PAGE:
I took him by the arm, and we approached the bodies. The near view of them made him shudder and turn pale, and as he rested on my arm he was shivering all over. Not a word did he utter, not a lamentation did he make, not a tear did he shed; for, to show one’s feelings is considered bad form in the land of Cho-sen. I could well see, however, that his heart was aching. He bent over the bodies, one after the other; then, after a lengthy examination, he pointed to one, and murmured:

“This is my son, this is my son! I know him by his hands. See how they are swollen, and nearly cut by the rope?”

Next, after a good deal of uncertainty, for the face was smeared and streaked with blood, we found the head pertaining to the body. The old man, with paternal love, then proceeded, if he could, to stick the head on the body again, but–this was impossible.

“Please, sir,” he begged of me, in a tone of lamentation, “help me to take my son as far as the coffin.”

I consented, and, with the utmost trouble, we carried the body down the hill, afterwards coming back for the head. In two mats, which had been carried inside the hearse, we wrapped the corpse up as well as we could, and then bundled him into the coffin. All this time a careful look-out was maintained, to see that no one else was about to spy over the deed, but once the corpse was in its coffin, the coolies quickly took the hearse on their shoulders, and all sped away, not without repeated “kamapsos” (thanks) being given me by the old man.

That was the only body which was removed, all the others being left to rot or to be eaten up by wild animals.

When I examined the expressions on the faces of the beheaded wretches, it did not seem as if any of them had at all enjoyed what had taken place; on the contrary, rather than otherwise, there was plainly depicted on their now immovable features an expression of most decided dissatisfaction. Without doubt, they had undergone a terrible agony. In some cases the eyes were closed, in others they were wide open, staring straight in front. The pupils had become extremely small. The lips of all were contracted, and the teeth showed between, tightly closed. Streaks of blood covered the faces, and it was very apparent that the noses, ears, and sometimes the outside corners of the eyes, had been bleeding, this being probably due to the violent blows received from the sword. In a word, the expression which had become stereotyped upon their faces was that of great pain and fright, although none of them, with the exception of the one who had resisted at the last moment, showed it in any other way. The muscles of the arms also were much contracted, and the swollen fingers were of a bluish colour with congested blood, and half-closed and stiff–as if made of wood.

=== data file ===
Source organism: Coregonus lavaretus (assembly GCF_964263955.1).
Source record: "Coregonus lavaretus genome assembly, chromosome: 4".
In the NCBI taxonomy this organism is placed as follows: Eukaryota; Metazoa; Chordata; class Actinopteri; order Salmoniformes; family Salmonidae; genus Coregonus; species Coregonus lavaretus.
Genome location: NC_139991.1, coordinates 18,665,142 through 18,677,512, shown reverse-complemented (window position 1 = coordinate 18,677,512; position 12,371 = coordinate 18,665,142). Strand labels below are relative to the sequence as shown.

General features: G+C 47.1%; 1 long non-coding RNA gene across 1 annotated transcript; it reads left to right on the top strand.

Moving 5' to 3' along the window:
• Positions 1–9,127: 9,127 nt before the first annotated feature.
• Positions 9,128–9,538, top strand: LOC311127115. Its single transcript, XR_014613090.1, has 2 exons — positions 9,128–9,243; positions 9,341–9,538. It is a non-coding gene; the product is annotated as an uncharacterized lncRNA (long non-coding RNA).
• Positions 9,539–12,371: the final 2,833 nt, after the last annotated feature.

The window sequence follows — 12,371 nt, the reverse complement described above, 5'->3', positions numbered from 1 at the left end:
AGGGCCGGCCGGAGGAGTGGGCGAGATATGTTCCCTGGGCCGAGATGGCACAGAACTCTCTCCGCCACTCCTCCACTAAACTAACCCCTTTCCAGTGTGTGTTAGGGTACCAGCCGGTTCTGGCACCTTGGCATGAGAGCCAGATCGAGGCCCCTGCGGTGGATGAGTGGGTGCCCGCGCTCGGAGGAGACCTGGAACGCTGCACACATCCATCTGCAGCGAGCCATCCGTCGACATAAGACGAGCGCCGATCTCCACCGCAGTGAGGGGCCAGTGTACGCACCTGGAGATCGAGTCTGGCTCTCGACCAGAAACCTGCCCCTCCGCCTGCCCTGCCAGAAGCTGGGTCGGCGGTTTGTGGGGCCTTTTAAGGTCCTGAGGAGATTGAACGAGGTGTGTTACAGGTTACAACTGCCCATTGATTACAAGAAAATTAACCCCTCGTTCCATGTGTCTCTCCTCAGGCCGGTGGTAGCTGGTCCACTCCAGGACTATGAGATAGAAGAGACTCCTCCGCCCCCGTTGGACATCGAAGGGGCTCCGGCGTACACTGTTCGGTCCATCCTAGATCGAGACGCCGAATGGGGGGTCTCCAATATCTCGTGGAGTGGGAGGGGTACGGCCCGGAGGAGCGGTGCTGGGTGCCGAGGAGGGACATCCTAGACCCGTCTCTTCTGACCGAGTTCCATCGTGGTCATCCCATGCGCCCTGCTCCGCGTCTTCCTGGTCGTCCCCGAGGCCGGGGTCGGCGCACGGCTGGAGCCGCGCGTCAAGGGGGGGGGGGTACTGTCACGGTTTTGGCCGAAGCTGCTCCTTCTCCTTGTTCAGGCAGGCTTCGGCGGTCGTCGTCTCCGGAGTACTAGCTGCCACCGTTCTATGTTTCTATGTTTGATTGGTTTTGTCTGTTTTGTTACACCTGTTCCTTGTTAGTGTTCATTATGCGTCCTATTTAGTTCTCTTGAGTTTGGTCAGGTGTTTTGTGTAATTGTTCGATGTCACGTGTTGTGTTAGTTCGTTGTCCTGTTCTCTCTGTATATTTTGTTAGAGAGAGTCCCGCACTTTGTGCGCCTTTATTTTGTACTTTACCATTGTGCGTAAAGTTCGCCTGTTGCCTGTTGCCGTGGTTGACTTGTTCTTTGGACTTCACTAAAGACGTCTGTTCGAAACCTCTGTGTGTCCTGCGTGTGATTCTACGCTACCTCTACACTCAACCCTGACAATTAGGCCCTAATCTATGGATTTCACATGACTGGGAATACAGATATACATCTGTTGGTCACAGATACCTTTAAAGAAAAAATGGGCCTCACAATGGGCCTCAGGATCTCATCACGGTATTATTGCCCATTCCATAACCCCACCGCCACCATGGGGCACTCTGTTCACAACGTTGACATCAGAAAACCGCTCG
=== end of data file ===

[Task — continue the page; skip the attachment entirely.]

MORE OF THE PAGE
By the time that the old man, his coolies and their sad burden had got well out of sight, on their way up one of the distant hills, I had finished packing up my sketches and painting materials. Then, as I retraced my steps towards Seoul it became quite dark. On the way, however, I purchased, for the large sum of three _cash_ (the tenth part of a penny), a small paper lantern, with a little candle inside–the latter leading me to the extravagance of an extra _cash_; and, armed with this lighting apparatus, all complete, I proceeded towards the East Gate.